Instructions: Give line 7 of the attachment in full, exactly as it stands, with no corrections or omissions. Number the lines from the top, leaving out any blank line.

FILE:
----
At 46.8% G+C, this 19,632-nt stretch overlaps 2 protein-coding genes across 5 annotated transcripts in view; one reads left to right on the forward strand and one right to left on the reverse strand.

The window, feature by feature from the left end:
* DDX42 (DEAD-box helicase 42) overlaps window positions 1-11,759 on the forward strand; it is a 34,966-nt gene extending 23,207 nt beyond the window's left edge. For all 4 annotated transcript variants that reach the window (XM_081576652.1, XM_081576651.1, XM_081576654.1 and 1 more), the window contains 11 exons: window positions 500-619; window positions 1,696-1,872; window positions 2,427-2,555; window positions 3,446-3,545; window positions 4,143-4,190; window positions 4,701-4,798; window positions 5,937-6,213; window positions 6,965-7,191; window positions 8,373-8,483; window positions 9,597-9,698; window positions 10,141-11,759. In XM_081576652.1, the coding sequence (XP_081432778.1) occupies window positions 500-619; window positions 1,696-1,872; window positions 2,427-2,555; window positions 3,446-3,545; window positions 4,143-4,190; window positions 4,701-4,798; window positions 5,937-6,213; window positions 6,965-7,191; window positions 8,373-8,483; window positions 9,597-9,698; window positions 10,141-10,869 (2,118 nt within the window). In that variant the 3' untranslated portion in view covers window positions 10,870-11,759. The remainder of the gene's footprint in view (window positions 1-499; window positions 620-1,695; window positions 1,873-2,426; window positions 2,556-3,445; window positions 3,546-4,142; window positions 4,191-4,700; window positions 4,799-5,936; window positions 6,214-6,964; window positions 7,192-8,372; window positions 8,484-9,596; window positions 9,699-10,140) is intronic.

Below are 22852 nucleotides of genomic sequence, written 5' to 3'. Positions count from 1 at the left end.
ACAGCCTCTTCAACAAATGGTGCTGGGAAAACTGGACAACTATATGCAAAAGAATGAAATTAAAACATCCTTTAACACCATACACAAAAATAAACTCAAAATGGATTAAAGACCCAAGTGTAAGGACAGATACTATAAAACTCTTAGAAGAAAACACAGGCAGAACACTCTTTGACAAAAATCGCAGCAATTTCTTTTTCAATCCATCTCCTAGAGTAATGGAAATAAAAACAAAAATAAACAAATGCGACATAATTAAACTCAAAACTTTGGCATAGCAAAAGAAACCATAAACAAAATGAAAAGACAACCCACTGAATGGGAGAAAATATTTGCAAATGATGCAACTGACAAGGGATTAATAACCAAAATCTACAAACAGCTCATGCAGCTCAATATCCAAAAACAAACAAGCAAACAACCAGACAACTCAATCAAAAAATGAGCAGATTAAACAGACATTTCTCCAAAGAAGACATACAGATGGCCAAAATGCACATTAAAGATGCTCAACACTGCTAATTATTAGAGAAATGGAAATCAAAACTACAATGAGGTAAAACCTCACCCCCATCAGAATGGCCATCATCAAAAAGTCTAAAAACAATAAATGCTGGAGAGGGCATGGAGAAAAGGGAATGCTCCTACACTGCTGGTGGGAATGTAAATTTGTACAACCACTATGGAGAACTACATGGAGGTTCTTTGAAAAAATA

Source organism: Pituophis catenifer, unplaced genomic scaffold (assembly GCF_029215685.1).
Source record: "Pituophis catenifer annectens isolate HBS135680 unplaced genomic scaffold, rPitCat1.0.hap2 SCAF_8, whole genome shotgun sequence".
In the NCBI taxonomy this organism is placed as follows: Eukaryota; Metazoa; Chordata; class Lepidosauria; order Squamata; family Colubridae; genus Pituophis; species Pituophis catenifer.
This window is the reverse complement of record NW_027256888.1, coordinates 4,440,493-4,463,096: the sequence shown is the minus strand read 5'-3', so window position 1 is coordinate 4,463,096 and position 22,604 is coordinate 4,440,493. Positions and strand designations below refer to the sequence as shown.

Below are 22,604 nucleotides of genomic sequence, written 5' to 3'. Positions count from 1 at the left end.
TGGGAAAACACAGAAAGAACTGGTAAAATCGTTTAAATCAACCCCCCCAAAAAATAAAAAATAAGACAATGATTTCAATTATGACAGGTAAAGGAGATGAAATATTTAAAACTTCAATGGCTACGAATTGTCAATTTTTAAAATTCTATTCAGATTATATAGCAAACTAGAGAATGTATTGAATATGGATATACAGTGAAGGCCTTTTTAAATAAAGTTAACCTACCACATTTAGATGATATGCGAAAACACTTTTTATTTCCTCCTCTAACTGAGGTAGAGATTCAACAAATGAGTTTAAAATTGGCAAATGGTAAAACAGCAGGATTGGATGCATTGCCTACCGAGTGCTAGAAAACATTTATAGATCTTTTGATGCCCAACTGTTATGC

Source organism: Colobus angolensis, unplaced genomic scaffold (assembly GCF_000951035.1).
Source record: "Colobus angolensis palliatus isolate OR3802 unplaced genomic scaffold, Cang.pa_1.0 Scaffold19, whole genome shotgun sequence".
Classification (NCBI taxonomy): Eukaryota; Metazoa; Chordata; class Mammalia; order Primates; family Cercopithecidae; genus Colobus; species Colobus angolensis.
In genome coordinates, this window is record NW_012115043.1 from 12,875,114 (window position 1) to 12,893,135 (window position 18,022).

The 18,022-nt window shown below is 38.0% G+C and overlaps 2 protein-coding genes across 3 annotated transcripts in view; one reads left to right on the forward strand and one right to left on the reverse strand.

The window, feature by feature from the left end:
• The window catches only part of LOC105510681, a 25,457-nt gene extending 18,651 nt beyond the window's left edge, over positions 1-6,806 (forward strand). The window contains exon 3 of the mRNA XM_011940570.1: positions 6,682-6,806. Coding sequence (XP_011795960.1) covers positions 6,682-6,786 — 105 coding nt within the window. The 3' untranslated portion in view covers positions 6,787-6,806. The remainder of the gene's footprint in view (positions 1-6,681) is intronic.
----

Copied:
Source record: "Pituophis catenifer annectens isolate HBS135680 unplaced genomic scaffold, rPitCat1.0.hap2 SCAF_8, whole genome shotgun sequence".